The Finnish middle class has neither lost its economic power, nor witnessed a decline in earnings over the past couple of decades, reports the Finnish Business and Policy Forum (EVA).
Ilkka Haavisto, the head of research at EVA, highlights in his analysis that the disposable income of the middle class has crept up by an average of two per cent a year between 1995 and 2016, translating to an aggregate increase of 45 per cent.
The disposable income of the upper class, in turn, rose by 49 per cent and that of the lower class by 36 per cent over the past two decades.
EVA points out that employment is a key characteristic of the middle class, as wage earners employed on a full-time basis and living in single-person households earn enough to gain admission to the middle class almost irrespective of occupation. In 2016, it explains, the middle class consisted of wage earners with monthly gross income of 1,900–6,400 euros.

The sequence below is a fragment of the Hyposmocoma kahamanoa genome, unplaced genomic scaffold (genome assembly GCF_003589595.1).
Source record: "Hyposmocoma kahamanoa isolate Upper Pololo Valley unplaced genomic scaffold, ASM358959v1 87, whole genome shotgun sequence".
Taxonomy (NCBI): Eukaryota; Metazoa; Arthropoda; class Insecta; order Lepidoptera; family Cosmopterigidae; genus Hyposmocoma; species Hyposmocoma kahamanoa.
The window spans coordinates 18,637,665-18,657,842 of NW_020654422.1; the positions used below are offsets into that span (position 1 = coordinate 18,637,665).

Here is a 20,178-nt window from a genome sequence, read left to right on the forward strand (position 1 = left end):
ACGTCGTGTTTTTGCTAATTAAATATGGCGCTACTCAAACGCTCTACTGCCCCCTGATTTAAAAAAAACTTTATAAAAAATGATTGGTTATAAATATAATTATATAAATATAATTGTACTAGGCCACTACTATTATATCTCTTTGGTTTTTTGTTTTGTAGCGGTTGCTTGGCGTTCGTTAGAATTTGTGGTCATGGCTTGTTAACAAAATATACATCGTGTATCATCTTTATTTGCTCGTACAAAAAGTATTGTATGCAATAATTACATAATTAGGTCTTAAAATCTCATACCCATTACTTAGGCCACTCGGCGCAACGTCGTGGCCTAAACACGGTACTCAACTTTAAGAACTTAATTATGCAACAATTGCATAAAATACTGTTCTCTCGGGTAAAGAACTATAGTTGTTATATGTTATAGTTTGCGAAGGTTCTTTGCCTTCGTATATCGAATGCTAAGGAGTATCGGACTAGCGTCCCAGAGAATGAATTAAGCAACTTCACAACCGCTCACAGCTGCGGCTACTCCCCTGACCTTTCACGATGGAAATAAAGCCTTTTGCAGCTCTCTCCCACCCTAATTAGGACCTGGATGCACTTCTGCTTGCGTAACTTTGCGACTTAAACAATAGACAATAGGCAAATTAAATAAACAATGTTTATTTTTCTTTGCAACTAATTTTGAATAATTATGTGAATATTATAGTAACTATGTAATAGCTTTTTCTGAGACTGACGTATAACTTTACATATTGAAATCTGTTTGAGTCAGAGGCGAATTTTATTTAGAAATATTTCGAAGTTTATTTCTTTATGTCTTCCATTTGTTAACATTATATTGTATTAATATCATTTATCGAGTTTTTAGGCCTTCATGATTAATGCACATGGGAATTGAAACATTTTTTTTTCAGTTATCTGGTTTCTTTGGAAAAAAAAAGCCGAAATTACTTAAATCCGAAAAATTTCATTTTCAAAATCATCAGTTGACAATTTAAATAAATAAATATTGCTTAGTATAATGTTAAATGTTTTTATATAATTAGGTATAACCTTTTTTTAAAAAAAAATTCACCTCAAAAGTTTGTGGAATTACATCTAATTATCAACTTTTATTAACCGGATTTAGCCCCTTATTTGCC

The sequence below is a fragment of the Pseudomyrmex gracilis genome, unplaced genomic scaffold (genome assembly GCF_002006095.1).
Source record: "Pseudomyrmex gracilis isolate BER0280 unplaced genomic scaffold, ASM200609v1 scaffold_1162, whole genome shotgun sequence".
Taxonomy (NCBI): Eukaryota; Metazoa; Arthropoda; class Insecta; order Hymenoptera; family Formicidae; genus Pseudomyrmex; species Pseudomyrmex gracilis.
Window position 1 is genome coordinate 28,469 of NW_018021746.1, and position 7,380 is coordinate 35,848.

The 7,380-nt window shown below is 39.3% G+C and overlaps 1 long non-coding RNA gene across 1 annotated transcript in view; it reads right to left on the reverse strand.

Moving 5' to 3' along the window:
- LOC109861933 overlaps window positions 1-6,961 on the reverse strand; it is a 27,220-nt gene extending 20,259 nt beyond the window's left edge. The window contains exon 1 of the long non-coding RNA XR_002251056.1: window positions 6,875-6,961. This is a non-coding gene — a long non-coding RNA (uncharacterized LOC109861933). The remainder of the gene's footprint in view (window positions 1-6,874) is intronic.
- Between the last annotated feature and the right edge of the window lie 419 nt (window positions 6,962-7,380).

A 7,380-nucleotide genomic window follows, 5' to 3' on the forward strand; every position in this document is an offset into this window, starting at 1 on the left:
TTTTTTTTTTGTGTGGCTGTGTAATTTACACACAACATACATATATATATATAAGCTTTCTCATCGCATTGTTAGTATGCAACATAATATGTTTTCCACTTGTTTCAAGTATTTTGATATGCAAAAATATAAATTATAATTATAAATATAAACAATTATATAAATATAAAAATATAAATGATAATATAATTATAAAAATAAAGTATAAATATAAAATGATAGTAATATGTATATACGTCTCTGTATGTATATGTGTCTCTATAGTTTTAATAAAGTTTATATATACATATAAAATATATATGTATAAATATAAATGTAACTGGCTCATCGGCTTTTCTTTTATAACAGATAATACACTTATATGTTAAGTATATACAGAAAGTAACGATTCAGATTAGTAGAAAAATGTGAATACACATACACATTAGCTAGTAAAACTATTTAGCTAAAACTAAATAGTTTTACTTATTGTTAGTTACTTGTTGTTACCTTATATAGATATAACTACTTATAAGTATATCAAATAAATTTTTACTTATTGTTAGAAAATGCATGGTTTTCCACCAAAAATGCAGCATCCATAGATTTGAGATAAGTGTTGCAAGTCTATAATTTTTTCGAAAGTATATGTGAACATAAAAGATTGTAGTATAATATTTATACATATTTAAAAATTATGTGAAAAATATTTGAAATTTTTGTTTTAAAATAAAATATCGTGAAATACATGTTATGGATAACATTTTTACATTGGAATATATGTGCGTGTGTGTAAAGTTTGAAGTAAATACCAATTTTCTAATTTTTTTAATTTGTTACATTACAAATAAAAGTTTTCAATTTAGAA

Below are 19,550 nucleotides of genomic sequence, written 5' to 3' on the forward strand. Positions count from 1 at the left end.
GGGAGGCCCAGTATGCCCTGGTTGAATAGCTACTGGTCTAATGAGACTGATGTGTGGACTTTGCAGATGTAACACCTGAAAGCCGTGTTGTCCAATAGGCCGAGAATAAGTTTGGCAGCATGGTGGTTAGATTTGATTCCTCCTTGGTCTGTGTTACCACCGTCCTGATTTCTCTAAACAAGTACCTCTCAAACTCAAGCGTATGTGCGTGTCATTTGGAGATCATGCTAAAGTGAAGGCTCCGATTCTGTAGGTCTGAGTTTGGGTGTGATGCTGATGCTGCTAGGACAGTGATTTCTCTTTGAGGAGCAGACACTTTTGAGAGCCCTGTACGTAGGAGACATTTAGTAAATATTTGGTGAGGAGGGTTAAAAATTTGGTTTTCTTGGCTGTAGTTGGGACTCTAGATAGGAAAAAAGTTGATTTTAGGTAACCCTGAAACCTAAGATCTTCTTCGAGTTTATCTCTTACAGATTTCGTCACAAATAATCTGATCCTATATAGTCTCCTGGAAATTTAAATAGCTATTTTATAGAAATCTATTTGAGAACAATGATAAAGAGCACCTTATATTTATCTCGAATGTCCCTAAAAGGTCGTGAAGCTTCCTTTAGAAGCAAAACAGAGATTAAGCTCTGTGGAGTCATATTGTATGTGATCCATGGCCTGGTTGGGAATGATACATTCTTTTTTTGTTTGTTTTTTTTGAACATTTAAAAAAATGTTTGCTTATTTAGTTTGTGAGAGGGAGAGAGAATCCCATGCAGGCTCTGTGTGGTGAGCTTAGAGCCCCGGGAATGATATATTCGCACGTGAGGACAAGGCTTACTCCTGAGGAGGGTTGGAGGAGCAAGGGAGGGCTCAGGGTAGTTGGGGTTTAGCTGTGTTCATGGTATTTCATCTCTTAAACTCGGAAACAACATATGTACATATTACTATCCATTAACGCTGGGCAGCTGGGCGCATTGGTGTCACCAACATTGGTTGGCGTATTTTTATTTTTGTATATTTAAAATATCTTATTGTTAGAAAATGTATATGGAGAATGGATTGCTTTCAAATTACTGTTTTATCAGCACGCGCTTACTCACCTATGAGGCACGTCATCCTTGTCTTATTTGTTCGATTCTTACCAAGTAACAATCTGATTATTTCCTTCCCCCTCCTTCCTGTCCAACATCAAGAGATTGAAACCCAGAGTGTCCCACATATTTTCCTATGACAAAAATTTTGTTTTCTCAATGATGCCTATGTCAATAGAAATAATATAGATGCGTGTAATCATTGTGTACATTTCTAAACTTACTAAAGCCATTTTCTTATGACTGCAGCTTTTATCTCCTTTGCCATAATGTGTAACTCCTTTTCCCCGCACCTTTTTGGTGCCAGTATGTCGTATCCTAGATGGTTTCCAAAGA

The Finnish middle class accounts for over two-thirds (68%) of the population at large, making it proportionally one of the largest in Europe.
Haavisto also calls attention to another key characteristic – the fact that it is possible to rise into, fall out of and break out of the middle class in Finland. “What is most important is that 48 per cent of people in the lowest decile move to a higher income decile every three years, some even to the highest deciles,” he says.
EVA utilises the Organisation for Economic Co-operation and Development's (OECD) definition of the middle class for its analysis. The OECD defines middle-class households as households with disposable income of 75–200 per cent of the national median.
Aleksi Teivainen – HT
Photo: Heikki Saukkomaa – Lehtikuva
Source: Uusi Suomi